>> Read the Center for Public Integrity’s latest Election 2020 reporting.
“Part of the beauty of me is that I am very rich,” Donald Trump the businessman once declared.
But as Trump the president today ceremonially announces his run for re-election in Orlando, Florida, there’s no denying that his finances — both personal and political — have been central to some of the most contentious, confounding and plain ugly episodes of his career.
There are his unreleased tax returns. Hush payments to a porn star and Playboy model. An uncharitable charity. The question of whether Trump-owned hotel operations clash with the U.S. Constitution. Trump resorts earning major money from Republican politicians and the Trump campaign itself.
While there are easily 99 facts worth knowing about Trump’s personal and political finances, here are nine:
- Trump’s Orlando rally may constitute the ceremonial launch of his 2020 re-election effort. But Trump has technically been running for a second term since the day of his inauguration — on Jan. 20, 2017 — when he filed re-election paperwork with the Federal Election Commission, allowing his campaign to raise money toward Election 2020. And raise money Trump has: By the end of 2018, his campaign committee had raised $67.5 million. During the first three months of 2019, it raised $30 million more. And heading into April, as Democratic candidates were still announcing their presidential intentions, Trump enjoyed a campaign cash reserve of more than $40.7 million, FEC records indicate. ”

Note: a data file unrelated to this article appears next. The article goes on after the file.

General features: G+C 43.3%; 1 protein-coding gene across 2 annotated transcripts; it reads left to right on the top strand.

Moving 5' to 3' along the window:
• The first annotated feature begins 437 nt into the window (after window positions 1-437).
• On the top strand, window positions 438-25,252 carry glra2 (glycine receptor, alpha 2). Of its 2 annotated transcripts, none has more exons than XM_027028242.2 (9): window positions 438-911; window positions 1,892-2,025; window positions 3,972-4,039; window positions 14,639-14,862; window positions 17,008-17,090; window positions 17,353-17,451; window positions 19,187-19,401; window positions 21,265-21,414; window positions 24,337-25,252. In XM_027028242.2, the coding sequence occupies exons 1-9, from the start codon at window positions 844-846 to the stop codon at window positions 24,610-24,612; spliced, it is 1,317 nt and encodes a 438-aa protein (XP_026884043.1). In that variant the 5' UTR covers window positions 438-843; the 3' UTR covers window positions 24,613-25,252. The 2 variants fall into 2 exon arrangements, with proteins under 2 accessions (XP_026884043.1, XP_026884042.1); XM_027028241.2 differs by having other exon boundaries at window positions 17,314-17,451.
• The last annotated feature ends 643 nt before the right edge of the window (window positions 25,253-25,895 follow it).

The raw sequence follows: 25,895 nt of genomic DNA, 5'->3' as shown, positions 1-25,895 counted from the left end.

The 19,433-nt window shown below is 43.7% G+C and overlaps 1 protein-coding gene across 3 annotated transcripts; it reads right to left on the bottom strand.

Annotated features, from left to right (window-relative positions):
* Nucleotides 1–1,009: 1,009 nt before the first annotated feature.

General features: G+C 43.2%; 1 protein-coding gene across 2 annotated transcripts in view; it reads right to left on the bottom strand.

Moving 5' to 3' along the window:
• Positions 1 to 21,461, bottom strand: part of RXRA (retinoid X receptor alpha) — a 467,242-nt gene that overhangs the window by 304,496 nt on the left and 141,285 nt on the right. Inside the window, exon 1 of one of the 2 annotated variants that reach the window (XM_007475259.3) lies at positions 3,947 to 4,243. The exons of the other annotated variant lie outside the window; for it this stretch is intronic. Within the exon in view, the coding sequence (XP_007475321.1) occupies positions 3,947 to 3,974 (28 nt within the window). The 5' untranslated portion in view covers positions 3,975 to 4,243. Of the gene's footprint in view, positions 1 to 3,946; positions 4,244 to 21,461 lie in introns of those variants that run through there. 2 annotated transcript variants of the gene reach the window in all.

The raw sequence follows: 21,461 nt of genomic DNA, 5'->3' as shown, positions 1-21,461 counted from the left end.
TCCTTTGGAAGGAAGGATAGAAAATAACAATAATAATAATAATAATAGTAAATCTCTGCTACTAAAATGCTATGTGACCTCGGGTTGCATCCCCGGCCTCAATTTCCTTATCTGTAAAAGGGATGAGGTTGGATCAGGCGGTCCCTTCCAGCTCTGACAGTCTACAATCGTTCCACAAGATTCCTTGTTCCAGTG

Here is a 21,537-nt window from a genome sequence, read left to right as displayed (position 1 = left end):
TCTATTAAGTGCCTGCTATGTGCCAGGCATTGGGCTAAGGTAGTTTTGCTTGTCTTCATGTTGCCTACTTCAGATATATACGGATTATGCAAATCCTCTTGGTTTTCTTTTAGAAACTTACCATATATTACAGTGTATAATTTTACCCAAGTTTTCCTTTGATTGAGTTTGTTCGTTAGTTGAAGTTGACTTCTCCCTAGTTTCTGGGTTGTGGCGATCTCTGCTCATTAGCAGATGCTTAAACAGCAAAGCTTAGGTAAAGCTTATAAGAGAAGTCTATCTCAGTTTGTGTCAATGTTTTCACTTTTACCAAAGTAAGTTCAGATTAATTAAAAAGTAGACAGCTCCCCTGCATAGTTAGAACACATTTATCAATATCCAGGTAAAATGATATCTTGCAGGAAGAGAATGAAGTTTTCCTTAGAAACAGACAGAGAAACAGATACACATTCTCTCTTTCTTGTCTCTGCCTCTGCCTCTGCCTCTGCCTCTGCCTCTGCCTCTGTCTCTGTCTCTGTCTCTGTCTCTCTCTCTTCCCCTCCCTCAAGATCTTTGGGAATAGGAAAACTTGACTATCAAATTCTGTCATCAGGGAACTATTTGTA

- President Trump, of course, routinely skewers Democrats. But until early this decade, businessman Trump regularly contributed money to Democrats’ campaigns and party committees — two of these recipients are now even running for president. Among the liberal beneficiaries of Trump money during the past three decades, according to federal records: Democratic Senatorial Campaign Committee ($106,000), Democratic Congressional Campaign Committee ($46,050), Democratic National Committee ($15,000), former Sen. Harry Reid of Nevada ($9,400), Sen. Chuck Schumer of New York ($8,900), Sen. Kirsten Gillibrand of New York ($5,850), former Sen. John Kerry of Massachusetts ($5,500), former Sen. Hillary Clinton of New York ($4,700), former Rep. Anthony Weiner of New York ($4,300), Sen. Bob Menendez of New Jersey ($2,000) and former Vice President Joe Biden ($1,000).
- Trump bills himself a self-made billionaire, but in reality he benefited handsomely from his father’s wealth, starting when he was a toddler, the New York Times revealed in a Pulitzer Prize-winning investigation. As a family, the Trumps participated in dubious tax schemes and potential fraud in the 1990s, the Times found after examining a trove of confidential tax returns and financial records.
- Since the 1980s, more than 20 percent of Donald Trump’s U.S. condominiums have been purchased in secretive, all-cash transactions “that enable buyers to avoid legal scrutiny by shielding their finances and identities,” according to a BuzzFeed News investigation. More than 1,300 Trump condominiums were purchased in cash by shell companies — a warning sign, according to federal regulators, of potential money laundering.